And there are elephant hospitals now. The first one was in Lampang province in the North, connected with the Friends of the Asian Elephant organization, but since then a few others are dotted around the country. Those do good work too, but are dependent on donations. I doubt they get much if anything from the government.

The hospital in Lampang is the one that gave a prosthesis to Motala, an elephant who stepped on a land mine in Burma in 1999 and made the news worldwide. Her mahout had taken her into Burma for logging – after the Thai ban, many elephants ended up logging in neighboring countries. I think Motala still lives at the hospital. she’s mentioned in the link to there.

From my experience with horses I would say that if elephants were completely and abusively “broken” as training, they would not be as effective. You wouldn’t end up with very good elephants.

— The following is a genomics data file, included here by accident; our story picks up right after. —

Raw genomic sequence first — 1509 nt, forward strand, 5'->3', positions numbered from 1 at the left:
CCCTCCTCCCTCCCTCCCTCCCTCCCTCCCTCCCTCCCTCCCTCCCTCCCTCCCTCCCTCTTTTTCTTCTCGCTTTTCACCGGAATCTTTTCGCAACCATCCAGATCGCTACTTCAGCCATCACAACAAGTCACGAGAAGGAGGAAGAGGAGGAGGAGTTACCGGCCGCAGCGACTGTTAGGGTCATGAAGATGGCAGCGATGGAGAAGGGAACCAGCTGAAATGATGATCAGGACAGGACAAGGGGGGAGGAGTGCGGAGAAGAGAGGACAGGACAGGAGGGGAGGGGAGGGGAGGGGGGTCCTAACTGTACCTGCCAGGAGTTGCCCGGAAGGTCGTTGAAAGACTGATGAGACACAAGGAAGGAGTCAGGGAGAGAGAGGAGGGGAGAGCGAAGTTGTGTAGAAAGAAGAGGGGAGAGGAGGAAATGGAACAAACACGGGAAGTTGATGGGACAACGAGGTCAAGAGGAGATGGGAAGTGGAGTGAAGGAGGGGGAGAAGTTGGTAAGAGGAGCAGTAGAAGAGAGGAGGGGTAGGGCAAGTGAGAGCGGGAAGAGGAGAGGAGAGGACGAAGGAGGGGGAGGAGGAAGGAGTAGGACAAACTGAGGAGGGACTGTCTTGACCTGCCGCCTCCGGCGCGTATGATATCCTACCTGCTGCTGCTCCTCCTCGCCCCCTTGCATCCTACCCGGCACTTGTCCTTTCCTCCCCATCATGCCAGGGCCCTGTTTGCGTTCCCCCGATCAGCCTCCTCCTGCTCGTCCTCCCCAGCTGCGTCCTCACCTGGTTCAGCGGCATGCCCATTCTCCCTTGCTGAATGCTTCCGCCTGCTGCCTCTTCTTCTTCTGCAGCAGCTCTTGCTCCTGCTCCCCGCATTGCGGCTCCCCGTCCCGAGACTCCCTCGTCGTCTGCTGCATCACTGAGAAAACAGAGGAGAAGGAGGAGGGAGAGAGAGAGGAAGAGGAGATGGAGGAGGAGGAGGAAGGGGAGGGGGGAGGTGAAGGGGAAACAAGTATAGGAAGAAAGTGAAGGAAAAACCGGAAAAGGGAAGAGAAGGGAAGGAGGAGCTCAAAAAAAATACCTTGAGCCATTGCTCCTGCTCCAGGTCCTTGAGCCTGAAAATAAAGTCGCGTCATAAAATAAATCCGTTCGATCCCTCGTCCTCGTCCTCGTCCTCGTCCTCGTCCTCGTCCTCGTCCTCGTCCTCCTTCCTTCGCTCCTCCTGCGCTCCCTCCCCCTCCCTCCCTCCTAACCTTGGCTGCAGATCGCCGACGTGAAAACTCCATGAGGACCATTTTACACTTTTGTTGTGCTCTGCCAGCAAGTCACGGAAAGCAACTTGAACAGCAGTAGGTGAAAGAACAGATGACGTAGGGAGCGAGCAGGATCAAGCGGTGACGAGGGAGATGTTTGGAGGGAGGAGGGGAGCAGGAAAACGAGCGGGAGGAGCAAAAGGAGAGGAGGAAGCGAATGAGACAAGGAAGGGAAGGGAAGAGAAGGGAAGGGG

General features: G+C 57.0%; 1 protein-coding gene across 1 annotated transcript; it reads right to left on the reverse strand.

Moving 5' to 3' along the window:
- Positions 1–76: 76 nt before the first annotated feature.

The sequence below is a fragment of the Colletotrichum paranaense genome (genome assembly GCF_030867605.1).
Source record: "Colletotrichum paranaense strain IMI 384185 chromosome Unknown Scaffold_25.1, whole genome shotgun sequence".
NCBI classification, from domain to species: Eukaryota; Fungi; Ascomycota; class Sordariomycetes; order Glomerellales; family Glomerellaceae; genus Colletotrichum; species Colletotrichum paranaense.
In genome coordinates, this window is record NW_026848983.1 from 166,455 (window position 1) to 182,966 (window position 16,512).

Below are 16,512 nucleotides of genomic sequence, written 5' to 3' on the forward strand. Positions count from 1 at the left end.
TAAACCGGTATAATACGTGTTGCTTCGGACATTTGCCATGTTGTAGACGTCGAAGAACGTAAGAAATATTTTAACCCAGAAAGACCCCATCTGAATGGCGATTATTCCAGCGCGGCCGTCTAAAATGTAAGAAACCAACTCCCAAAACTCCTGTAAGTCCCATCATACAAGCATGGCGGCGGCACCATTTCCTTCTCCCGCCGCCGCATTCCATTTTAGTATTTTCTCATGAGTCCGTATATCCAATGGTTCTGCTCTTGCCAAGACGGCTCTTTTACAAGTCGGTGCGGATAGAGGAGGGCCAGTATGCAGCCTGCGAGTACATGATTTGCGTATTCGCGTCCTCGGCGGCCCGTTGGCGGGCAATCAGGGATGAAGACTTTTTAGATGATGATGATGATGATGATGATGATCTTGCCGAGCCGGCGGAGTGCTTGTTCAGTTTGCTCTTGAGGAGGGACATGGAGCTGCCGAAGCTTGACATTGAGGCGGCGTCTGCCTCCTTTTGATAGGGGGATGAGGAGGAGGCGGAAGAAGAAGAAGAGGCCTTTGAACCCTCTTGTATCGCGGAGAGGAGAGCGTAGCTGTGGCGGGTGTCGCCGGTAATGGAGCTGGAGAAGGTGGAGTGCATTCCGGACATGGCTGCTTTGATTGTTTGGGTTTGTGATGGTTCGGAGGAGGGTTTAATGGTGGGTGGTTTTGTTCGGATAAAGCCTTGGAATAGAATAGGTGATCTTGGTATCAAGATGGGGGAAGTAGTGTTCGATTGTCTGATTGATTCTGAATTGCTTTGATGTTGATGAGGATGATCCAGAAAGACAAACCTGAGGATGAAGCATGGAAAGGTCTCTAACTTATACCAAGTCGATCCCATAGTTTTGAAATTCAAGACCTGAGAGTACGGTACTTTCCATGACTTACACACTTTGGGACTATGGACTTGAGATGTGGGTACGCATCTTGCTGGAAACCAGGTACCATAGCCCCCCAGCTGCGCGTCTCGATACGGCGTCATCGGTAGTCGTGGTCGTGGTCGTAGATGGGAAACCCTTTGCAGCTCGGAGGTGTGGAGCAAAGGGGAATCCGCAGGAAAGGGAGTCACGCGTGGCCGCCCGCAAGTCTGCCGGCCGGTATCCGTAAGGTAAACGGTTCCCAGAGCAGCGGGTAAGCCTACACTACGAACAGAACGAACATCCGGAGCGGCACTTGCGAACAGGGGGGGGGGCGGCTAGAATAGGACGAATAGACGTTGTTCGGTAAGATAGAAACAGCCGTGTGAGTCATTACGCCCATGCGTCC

Horses are of course “broken in”, and it’s not like they appreciate it the first time you make them wear confusing and restrictive things on their heads. It is quite harsh and doesn’t look like fun for the horse. But the point isn’t to be cruel. Eventually you want them to be able to communicate with the rider, you want them to be able to develop a reciprocal relationship. I’m sure there are terrible people who just beat horses and are horrible to them, but you won’t end up with a very good and useful horse.

You want a horse to trust you and form a team with you, though you will be team leader. That’s never going to be great if you literally broke him completely and you have a wreck of horse.

I’d expect the same of elephants. I’m sure people will do it, but I’m sure there are also people who have noticed that if you have 5 tonnes of elephant working with you that’s rather more effective.

And looking over their website now, I see they’ve included an elephant-painting section. I really think if this outfit is doing it, there’s not likely to be any abuse involved, at least not in this particular instance. Perhaps it’s all in the manner of training?